Years ago, when for the first time I met a faithful reader who was also a dedicated high school teacher in the Twin Cities, she shook my hand and told me she appreciated that I was “pro-coach.”

Guilty as charged. If that’s one of the first lines in my epitaph when this decades-long career is over, know that I’ll be smiling in approval, whether it’s from heaven or the beach.

For all the gutless guff they all too often receive, coaches are some of the leading underappreciated folks in our society. I put them on a pedestal with teachers, law enforcement officers, paramedics and single mothers.

Funny, because the vast majority of them already are teachers. They’ve simply made the choice to double their ridiculous hours and quadruple their absurd stress level by overseeing kids’ games for a piddling stipend. All that, while a suspicious peanut gallery of hundreds watches over their shoulder and stammers about how they could do it better.

Coaches are heroes, which is why it did my own grieving heart good to watch the tidal wave of tributes roll in for Oak Hill High School football coach Stacen Doucette this past week. Doucette rightfully received a royal send-off from the tight-knit and extended football family after his sudden death Dec. 9 at the cruelly tender age of 45.

Doucette was hailed for his uncanny, inspirational ability to lead young men and also recognized for his more important roles as husband to Danielle and father to Valerie. My goodness, sometimes we get so wrapped up in our team winning or losing or our kids starting or sitting that we compartmentalize or outright forget the latter.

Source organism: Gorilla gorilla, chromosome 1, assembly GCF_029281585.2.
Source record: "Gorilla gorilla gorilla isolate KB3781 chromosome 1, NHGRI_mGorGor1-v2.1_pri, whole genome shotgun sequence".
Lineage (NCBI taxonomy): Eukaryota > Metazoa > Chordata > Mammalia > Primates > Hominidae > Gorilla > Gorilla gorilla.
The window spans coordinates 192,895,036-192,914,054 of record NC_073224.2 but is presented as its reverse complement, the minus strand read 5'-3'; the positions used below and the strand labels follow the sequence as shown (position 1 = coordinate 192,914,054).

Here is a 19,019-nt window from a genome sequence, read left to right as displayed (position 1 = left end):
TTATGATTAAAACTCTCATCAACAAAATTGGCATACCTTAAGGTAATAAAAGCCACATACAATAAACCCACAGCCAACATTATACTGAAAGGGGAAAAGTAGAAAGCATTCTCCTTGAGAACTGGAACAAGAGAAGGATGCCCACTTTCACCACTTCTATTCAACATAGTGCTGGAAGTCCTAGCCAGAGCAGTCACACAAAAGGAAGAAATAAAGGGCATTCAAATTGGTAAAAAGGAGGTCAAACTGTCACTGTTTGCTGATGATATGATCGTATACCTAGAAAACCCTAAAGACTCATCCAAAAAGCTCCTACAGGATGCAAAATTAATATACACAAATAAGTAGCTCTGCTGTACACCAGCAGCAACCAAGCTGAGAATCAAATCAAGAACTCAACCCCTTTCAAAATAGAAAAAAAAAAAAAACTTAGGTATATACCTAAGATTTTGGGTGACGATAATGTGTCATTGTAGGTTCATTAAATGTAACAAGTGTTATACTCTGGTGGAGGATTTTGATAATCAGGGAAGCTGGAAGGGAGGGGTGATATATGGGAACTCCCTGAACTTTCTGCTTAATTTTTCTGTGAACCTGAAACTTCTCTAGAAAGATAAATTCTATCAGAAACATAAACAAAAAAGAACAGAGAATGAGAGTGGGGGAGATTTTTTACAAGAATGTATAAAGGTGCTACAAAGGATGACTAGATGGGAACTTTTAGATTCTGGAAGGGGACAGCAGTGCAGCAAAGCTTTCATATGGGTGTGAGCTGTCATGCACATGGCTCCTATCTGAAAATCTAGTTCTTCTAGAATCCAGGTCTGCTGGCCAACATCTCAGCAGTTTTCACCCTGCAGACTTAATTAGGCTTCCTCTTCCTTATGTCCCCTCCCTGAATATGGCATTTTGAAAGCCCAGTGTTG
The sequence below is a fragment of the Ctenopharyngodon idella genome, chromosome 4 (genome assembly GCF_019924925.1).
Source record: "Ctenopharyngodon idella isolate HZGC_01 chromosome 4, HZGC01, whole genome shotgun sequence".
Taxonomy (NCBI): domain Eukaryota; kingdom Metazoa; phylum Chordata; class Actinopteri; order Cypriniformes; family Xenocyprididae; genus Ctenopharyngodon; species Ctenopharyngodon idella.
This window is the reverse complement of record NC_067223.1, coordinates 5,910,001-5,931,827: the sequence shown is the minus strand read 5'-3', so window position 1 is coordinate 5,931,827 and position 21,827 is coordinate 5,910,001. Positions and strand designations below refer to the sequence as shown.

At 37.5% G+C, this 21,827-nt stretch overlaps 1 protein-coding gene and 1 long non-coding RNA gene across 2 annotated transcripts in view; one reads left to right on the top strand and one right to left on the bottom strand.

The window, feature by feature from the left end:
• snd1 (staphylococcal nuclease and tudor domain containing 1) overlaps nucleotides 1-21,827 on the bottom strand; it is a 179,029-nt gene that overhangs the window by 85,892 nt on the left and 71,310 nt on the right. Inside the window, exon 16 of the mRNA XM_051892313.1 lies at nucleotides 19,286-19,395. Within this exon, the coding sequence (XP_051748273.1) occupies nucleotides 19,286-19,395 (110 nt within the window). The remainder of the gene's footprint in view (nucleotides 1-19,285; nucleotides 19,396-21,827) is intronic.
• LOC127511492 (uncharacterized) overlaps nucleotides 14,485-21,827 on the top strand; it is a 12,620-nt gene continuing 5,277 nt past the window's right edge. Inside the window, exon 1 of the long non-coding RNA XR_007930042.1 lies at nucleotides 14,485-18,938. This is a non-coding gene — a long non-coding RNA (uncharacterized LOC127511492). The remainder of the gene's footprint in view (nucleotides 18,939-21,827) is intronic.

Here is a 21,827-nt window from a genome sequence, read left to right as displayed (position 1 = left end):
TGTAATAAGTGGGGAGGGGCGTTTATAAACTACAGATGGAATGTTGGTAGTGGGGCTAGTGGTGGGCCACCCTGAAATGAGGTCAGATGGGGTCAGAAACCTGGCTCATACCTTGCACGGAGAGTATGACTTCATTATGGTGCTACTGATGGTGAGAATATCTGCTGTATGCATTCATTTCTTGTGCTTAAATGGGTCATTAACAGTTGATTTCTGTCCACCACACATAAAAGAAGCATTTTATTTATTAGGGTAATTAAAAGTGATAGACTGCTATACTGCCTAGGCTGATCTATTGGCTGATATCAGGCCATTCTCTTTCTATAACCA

Winning three state championships and building a perennial playoff contender at a place long mired in gridiron mediocrity helped, of course, but on the surface Oak Hill always seemed to appreciate what a gift from the heavens it had in the coach’s office. That is to the community’s credit, because it’s an increasingly rare response these days.

Most coaches I’ve known embrace the unrealistic expectations, grow skin thicker than an alligator’s and soldier on, knowing that they have a higher calling.

They personalize and internalize the defeats more intensely than athletes or their entourages ever will. That’s a promise. Friends and colleagues described Doucette as someone who was already tirelessly peppering them with text messages and phone calls about his plans for next year’s team, barely a month after this year’s Raiders were eliminated from the playoffs.

There is no off-season for these good folks. They will gladly postpone their own health and welfare in order to create a better environment for these adopted children of theirs to succeed, grow and prosper. They give, give, give to the games we watch and play while taking next-to-nothing from them.

It’s a pay-it-forward gesture, and an astute one. Coaches know they’re empowering the next generation to chew up and spit out adversity, learn how to embrace causes bigger than themselves, become better problem solvers, and ultimately lead a society of which we can all be proud for as long as the Good Lord gives us breath.